— Bruce R. McConkie said, “And they were offended at him.” Why? Why should anyone take offense because someone else goes about doing good? Why should men seek to slay a man because he raises the dead or stills a storm? Why should their spirits be stirred up within them because he preaches the Sermon on the Mount or gives forth with an endless flow of gracious words? These Nazarenes were witnesses against themselves. They heard his words and knew of his works, and yet they rejected him. It was not reason but emotion that motivated them. They were offended because their deeds were evil.”12

— Elder McConkie also said, “These Nazarenes were witnesses against themselves, they had absolute knowledge that their fellow townsman excelled in wisdom and performed miraculous works beyond man’s power; yet they rejected him. According to the eternal laws which Jesus himself ordained in eternity, miracles are the fruit of faith. Where there is faith, there will be signs, miracles, and gifts of the Spirit. Where there is no faith, these things cannot occur.”13

John the Baptist Is Beheaded

● Herod’s wife, Herodias, was not only his sister-in-law whom he had stolen from his brother Phillip, but was also his niece, the daughter of another brother, Archelaus. This relationship, both adulterous and incestuous, was denounced by John, as were the other evils that Herod had done (Matthew 14:3–5; Luke 3:19–20).

— For speaking out, John the Baptist was thrown by Herod into a dungeon.

— Herodias feared that even in prison John might succeed in intimidating the weak and superstitious Herod into putting her aside. Thus she used her daughter Salome to attain what she had failed to achieve on her own.

— John was beheaded at the request of Herodias (Matthew 14:6–12; Mark 6:17–29; Luke 9:7–9).

Notes:

1.  In Conference Report, October 1990, 20.
2.  “To Those Who Teach in Troubled Times,” Growing Edge, 5:3 [Nov 1972].
3.  Teachings of the Prophet Joseph Smith, sel. Joseph Fielding Smith [1976], 226–227.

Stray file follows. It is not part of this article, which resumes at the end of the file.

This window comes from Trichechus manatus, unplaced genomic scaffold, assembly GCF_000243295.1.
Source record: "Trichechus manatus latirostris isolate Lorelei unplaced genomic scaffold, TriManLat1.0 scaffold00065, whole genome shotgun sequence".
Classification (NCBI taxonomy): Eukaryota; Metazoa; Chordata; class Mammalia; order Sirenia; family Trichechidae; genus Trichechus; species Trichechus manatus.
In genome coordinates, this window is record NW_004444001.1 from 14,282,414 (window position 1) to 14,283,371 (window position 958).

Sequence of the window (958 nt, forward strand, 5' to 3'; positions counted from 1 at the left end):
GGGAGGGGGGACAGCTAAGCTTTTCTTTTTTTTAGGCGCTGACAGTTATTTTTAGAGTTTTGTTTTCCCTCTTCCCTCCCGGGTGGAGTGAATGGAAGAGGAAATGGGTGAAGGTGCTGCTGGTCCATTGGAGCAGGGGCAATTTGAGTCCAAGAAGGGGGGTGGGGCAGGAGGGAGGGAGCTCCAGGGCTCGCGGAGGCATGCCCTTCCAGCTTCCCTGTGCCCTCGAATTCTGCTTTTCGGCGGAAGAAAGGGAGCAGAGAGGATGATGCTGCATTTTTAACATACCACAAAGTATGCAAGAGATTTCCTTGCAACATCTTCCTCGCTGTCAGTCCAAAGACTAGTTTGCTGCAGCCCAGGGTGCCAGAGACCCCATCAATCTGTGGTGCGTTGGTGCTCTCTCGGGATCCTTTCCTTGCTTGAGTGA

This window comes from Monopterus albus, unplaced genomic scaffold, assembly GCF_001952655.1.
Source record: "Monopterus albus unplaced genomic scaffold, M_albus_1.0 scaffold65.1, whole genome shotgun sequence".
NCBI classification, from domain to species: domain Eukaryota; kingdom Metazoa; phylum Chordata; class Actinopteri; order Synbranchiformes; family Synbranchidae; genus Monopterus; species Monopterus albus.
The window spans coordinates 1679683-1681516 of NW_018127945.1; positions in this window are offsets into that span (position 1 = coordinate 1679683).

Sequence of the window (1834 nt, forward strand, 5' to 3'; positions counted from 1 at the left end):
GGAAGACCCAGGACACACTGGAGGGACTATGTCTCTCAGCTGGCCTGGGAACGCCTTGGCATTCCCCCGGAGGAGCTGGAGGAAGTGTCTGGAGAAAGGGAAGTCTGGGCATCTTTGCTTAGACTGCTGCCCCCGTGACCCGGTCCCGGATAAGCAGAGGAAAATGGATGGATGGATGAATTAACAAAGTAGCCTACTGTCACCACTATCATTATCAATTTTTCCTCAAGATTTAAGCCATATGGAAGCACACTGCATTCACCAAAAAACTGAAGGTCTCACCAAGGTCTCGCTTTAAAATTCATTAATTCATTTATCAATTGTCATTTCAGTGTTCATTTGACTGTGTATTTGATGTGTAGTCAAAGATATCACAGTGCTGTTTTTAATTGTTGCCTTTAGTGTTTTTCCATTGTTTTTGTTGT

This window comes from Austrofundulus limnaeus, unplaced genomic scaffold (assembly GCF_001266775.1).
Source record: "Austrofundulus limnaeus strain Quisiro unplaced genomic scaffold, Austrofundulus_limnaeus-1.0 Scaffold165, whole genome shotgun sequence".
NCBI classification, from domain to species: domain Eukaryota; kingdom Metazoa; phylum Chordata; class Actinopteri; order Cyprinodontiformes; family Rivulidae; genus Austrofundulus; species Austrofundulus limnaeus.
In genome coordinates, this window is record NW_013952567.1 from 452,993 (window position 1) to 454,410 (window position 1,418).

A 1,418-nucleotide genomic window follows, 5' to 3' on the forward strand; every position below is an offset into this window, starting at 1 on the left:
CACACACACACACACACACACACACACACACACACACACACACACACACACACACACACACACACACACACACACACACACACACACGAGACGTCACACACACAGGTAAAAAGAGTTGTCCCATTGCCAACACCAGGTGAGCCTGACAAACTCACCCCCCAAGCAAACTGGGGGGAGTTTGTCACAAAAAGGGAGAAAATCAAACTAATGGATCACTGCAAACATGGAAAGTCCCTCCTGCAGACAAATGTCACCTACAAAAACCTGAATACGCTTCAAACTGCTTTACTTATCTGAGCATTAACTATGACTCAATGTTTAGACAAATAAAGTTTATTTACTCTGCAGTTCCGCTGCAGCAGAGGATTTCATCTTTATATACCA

4.  Doctrinal New Testament Commentary, 3 vols. [1966–73], 1:350–351.
5.  Dummelow, A Commentary on the Holy Bible [1909], 678.
6.  Jesus the Christ, 3rd ed. [1916], 261.
7.  “Mary Magdalene,” Improvement Era, July, 1917.
8.  New Testament Symposium, 1984, 8–9.
9.  Antiquities of the Jews, bk. 20, chap. 9, par.1.
10. Bible Dictionary, s.v. ‘James’.
11.  James E. Talmage, Jesus the Christ, 113.
12.  The Mortal Messiah: From Bethlehem to Calvary, 4 vols. [1979–1981], 2:300–301.
13.  Doctrinal New Testament Commentary, 1:322.

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By |2019-01-04T00:00:00+00:00March 4th, 2019|

About the Author:

Randal S. Chase spent his childhood years in Nephi, Utah, where his father was a dry land wheat farmer and a businessman. In 1959 their family moved to Salt Lake City and settled in the Holladay area. He served a full-time mission in the Central British (England Central) Mission from 1968 to 1970. He returned home and married Deborah Johnsen in 1971. They are the parents of six children—two daughters and four sons—and an ever-expanding number of grandchildren. He was called to serve as a bishop at the age of 27 in the Sandy Crescent South Stake area of the Salt Lake Valley. He served six years in that capacity, and has since served as a high councilor, a stake executive secretary and clerk, and in many other stake and ward callings. Regardless of whatever other callings he has received over the years, one was nearly constant: He has taught Gospel Doctrine classes in every ward he has ever lived in as an adult—a total of 35 years. Dr. Chase was a well-known media personality on Salt Lake City radio stations in the 1970s. He left on-air broadcasting in 1978 to develop and market a computer-based management, sales, and music programming system to radio and television stations in the United States, Canada, South America, and Australia. After the business was sold in 1984, he supported his family as a media and business consultant in the Salt Lake City area. Having a great desire to teach young people of college age, he determined in the late 1980s to pursue his doctorate, and received his Ph.D. in Communication from the University of Utah in 1997. He has taught communication courses at that institution as well as at Salt Lake Community College and Dixie State University for 21 years. He served as Communication Department chair and is currently a full-time professor at Dixie State University in St. George, Utah. Concurrently with his academic career, Brother Chase has served as a volunteer LDS Institute and Adult Education instructor in the CES system since 1994, both in Salt Lake City and St. George, where he currently teaches a weekly Adult Education class for three stakes in the Washington area. He has also conducted multiple Church History tours and seminars. During these years of gospel teaching, he has developed an extensive library of lesson plans and handouts which are the predecessors to these study guides. Dr. Chase previously published a thirteen-volume series of study guides on the Book of Mormon, Church History, the Old Testament, and the New Testament. The series, titled Making Precious Things Plain, along with four smaller study guides on Isaiah, Jeremiah, the story of the Nativity, and the final week of our Lord’s atoning sacrifice, are designed to assist teachers and students of the gospel, as well as those who simply want to study on their own. Several of these books are also available in the Spanish language.